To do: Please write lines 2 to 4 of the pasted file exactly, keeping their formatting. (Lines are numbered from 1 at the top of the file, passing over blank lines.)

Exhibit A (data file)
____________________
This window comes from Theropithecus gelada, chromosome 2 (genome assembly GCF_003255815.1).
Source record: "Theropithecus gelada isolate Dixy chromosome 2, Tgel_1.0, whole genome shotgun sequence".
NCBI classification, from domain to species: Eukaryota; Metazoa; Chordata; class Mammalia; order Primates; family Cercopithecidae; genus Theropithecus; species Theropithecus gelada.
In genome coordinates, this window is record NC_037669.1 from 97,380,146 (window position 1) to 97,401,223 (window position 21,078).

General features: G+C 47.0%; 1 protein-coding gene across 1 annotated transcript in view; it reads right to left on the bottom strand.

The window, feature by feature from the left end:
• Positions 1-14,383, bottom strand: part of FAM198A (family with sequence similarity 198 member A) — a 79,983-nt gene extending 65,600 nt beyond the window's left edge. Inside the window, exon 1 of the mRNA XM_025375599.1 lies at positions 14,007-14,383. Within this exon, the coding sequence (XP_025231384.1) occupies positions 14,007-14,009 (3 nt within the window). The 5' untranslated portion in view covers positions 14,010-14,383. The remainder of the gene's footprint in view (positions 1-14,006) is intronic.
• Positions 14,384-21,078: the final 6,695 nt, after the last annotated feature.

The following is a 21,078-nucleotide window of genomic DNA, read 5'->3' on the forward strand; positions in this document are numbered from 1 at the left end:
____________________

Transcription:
Source record: "Theropithecus gelada isolate Dixy chromosome 2, Tgel_1.0, whole genome shotgun sequence".
NCBI classification, from domain to species: Eukaryota; Metazoa; Chordata; class Mammalia; order Primates; family Cercopithecidae; genus Theropithecus; species Theropithecus gelada.
In genome coordinates, this window is record NC_037669.1 from 97,380,146 (window position 1) to 97,401,223 (window position 21,078).